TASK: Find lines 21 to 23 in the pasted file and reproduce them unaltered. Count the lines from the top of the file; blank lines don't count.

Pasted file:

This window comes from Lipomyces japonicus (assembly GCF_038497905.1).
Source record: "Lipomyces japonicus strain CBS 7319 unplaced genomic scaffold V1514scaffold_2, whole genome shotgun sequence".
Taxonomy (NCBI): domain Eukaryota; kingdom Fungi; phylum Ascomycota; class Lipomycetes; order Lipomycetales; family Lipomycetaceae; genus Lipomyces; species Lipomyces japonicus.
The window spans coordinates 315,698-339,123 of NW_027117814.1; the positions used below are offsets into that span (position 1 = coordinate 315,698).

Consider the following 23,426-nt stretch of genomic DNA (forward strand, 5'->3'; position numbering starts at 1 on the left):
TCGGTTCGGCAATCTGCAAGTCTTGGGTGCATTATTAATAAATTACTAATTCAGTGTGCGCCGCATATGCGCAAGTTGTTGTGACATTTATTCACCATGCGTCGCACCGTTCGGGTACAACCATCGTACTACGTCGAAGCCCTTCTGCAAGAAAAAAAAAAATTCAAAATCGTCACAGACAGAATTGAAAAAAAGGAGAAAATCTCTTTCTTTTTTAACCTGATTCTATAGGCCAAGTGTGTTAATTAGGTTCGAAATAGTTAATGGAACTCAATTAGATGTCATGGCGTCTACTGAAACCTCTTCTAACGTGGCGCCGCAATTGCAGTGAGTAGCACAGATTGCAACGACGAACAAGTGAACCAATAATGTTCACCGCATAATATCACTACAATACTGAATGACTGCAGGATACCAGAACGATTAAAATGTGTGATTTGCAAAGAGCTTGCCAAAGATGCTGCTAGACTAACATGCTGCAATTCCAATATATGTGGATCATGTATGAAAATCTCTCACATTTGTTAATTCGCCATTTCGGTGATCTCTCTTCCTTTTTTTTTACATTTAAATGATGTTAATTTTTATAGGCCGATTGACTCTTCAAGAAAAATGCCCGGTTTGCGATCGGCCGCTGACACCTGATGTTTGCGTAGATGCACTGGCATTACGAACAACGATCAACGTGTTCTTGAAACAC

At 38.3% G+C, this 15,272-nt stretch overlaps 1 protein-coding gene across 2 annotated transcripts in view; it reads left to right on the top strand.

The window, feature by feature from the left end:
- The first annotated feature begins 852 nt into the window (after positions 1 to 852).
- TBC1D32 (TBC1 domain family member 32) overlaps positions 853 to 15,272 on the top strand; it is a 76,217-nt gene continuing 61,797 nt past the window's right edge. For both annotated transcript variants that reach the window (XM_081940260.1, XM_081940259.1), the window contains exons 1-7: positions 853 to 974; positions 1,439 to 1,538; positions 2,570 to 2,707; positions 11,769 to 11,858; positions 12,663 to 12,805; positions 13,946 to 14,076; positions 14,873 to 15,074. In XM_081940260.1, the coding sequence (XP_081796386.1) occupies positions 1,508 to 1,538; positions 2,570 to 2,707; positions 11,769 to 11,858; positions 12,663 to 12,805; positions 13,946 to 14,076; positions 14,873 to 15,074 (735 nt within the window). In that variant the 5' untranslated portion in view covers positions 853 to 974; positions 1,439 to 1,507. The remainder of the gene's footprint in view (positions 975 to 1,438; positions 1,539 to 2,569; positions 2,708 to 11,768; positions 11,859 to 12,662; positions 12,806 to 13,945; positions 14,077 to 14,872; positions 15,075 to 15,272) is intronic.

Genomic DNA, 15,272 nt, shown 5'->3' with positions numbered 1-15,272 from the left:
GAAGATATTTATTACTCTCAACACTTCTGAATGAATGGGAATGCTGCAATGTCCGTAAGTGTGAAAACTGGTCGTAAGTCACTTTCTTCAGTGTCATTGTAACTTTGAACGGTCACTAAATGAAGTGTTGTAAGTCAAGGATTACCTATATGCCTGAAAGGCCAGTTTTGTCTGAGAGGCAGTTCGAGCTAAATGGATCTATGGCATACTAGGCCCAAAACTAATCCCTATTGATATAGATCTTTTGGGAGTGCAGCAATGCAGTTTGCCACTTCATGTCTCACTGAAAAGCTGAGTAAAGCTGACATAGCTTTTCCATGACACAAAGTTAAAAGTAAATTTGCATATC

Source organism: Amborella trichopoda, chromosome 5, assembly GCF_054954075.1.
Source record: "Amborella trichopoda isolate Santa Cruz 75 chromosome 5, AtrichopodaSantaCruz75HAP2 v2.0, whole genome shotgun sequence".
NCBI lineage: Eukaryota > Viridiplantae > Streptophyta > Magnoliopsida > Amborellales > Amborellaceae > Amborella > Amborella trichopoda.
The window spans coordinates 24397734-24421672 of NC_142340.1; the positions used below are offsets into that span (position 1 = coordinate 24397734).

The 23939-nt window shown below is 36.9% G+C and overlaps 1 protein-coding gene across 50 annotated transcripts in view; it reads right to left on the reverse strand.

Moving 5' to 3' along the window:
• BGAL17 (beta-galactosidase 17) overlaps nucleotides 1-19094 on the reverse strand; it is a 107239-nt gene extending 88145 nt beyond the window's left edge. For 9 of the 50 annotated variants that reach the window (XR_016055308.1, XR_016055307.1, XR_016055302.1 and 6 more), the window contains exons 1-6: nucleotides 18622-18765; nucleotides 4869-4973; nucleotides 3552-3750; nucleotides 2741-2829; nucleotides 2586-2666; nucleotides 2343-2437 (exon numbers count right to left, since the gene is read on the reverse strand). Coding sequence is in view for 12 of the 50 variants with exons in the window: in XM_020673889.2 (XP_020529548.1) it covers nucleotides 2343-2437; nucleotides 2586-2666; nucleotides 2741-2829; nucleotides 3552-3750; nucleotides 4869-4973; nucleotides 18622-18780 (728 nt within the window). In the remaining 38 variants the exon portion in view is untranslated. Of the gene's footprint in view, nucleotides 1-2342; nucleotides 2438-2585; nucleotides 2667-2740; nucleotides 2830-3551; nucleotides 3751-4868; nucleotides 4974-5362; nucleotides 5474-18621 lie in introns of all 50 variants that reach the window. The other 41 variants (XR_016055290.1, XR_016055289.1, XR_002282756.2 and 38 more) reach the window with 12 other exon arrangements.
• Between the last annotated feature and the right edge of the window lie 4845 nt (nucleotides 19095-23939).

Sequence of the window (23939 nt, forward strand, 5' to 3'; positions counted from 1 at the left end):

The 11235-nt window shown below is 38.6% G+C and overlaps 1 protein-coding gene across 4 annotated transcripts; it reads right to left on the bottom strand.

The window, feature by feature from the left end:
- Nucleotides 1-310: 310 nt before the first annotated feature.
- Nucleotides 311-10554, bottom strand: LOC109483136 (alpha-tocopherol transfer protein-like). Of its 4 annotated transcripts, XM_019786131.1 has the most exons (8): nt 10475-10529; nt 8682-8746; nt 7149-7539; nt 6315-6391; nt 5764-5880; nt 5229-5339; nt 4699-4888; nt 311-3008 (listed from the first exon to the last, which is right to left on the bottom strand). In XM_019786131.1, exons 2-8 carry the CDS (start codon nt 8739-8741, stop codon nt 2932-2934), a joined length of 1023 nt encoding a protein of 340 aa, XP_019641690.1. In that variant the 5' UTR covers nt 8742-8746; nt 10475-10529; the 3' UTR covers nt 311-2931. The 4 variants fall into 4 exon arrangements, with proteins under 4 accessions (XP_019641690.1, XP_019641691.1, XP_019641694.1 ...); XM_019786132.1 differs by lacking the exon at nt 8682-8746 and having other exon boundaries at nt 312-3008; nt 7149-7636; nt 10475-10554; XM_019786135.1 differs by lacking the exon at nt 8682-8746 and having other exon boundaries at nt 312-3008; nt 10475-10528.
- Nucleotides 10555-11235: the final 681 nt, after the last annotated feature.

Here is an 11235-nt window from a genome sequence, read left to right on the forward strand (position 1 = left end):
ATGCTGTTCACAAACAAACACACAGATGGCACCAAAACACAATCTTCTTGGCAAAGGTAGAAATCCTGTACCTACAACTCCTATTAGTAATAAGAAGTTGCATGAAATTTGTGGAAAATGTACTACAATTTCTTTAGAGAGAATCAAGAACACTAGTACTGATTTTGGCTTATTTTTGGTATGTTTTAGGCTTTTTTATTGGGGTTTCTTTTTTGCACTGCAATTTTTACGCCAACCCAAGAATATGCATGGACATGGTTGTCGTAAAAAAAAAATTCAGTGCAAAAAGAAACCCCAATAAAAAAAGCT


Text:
Sequence of the window (23939 nt, forward strand, 5' to 3'; positions counted from 1 at the left end):

The 11235-nt window shown below is 38.6% G+C and overlaps 1 protein-coding gene across 4 annotated transcripts; it reads right to left on the bottom strand.

The window, feature by feature from the left end: